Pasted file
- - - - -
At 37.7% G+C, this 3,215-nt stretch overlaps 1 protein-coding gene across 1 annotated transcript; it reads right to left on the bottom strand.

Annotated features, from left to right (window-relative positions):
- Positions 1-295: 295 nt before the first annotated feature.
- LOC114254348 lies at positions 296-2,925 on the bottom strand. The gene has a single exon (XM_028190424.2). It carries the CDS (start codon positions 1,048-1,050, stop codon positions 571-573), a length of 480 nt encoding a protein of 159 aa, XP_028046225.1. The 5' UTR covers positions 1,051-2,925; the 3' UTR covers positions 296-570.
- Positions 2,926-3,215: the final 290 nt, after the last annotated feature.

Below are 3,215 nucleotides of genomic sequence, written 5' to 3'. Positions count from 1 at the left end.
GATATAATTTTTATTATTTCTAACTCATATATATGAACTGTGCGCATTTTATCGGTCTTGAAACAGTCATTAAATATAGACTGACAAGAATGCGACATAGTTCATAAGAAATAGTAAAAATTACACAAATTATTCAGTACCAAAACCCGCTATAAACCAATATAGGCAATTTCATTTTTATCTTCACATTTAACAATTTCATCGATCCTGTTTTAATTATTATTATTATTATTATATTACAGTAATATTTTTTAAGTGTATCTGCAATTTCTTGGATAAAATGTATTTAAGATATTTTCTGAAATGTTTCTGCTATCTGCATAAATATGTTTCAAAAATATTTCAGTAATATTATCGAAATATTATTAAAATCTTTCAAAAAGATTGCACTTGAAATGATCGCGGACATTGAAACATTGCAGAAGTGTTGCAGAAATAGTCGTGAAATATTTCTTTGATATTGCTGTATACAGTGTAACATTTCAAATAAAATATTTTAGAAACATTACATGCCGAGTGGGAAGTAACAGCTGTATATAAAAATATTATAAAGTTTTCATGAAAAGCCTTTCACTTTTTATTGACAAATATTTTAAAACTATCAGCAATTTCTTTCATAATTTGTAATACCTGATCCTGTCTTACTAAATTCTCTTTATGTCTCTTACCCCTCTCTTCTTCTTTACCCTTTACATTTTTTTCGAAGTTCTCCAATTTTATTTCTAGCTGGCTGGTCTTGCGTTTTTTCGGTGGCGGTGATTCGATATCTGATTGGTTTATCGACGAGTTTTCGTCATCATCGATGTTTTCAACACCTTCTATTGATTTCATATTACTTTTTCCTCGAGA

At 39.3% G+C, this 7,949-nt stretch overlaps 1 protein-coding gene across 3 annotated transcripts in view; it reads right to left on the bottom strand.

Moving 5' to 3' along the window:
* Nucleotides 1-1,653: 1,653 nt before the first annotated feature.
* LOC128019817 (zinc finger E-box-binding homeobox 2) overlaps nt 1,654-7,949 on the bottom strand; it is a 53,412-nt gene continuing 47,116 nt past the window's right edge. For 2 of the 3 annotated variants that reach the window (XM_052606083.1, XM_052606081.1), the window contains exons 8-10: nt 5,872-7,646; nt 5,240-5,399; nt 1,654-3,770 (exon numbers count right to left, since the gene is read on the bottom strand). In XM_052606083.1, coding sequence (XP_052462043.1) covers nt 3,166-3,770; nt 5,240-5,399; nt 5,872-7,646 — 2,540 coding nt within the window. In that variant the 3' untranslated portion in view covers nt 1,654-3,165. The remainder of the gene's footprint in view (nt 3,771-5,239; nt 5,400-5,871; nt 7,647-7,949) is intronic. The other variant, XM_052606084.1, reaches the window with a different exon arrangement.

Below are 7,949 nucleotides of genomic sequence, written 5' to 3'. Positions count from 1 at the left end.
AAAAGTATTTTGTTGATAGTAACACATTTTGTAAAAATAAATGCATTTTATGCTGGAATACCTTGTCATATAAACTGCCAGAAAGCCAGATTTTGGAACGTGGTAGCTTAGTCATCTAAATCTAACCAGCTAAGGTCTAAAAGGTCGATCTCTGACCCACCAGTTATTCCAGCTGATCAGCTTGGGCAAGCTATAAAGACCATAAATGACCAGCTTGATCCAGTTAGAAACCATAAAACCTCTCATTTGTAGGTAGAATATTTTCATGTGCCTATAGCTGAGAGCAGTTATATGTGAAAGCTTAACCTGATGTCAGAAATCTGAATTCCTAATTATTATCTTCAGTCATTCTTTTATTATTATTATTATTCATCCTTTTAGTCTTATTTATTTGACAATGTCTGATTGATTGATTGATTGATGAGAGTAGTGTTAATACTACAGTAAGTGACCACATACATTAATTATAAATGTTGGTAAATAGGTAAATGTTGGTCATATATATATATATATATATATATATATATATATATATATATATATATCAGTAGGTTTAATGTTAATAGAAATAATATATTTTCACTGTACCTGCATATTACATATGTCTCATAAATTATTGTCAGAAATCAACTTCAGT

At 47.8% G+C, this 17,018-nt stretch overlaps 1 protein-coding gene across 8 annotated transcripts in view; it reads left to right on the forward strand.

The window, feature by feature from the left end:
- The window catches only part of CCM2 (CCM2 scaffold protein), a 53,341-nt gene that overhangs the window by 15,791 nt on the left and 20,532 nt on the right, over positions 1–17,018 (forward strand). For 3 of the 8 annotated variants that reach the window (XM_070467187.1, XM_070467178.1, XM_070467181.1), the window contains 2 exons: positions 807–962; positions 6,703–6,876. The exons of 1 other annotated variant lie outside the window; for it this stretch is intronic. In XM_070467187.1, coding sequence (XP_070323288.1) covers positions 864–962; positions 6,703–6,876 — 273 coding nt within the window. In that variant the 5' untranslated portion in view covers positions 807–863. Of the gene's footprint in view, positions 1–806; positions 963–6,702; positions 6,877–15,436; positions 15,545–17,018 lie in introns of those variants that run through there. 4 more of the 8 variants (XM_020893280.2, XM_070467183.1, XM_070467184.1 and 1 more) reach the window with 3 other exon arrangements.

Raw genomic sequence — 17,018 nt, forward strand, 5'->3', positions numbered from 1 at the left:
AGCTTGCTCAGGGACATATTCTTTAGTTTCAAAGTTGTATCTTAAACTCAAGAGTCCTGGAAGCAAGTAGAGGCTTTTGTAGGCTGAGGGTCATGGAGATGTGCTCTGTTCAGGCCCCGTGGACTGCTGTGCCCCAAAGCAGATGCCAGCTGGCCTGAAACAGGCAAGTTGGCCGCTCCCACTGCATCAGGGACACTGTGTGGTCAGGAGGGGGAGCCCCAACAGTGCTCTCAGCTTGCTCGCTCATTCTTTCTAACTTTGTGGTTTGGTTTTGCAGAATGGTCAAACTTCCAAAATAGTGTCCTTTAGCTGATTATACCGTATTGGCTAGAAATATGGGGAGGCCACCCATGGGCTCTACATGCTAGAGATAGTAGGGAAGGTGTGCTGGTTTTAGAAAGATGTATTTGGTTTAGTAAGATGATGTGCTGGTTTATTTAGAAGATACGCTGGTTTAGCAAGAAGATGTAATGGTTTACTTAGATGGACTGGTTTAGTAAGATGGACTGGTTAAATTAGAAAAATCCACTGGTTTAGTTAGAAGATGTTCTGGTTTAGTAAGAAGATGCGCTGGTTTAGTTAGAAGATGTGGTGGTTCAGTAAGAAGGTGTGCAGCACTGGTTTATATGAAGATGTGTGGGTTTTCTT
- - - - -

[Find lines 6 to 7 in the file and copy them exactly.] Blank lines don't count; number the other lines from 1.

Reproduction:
Below are 3,215 nucleotides of genomic sequence, written 5' to 3'. Positions count from 1 at the left end.
GATATAATTTTTATTATTTCTAACTCATATATATGAACTGTGCGCATTTTATCGGTCTTGAAACAGTCATTAAATATAGACTGACAAGAATGCGACATAGTTCATAAGAAATAGTAAAAATTACACAAATTATTCAGTACCAAAACCCGCTATAAACCAATATAGGCAATTTCATTTTTATCTTCACATTTAACAATTTCATCGATCCTGTTTTAATTATTATTATTATTATTATATTACAGTAATATTTTTTAAGTGTATCTGCAATTTCTTGGATAAAATGTATTTAAGATATTTTCTGAAATGTTTCTGCTATCTGCATAAATATGTTTCAAAAATATTTCAGTAATATTATCGAAATATTATTAAAATCTTTCAAAAAGATTGCACTTGAAATGATCGCGGACATTGAAACATTGCAGAAGTGTTGCAGAAATAGTCGTGAAATATTTCTTTGATATTGCTGTATACAGTGTAACATTTCAAATAAAATATTTTAGAAACATTACATGCCGAGTGGGAAGTAACAGCTGTATATAAAAATATTATAAAGTTTTCATGAAAAGCCTTTCACTTTTTATTGACAAATATTTTAAAACTATCAGCAATTTCTTTCATAATTTGTAATACCTGATCCTGTCTTACTAAATTCTCTTTATGTCTCTTACCCCTCTCTTCTTCTTTACCCTTTACATTTTTTTCGAAGTTCTCCAATTTTATTTCTAGCTGGCTGGTCTTGCGTTTTTTCGGTGGCGGTGATTCGATATCTGATTGGTTTATCGACGAGTTTTCGTCATCATCGATGTTTTCAACACCTTCTATTGATTTCATATTACTTTTTCCTCGAGA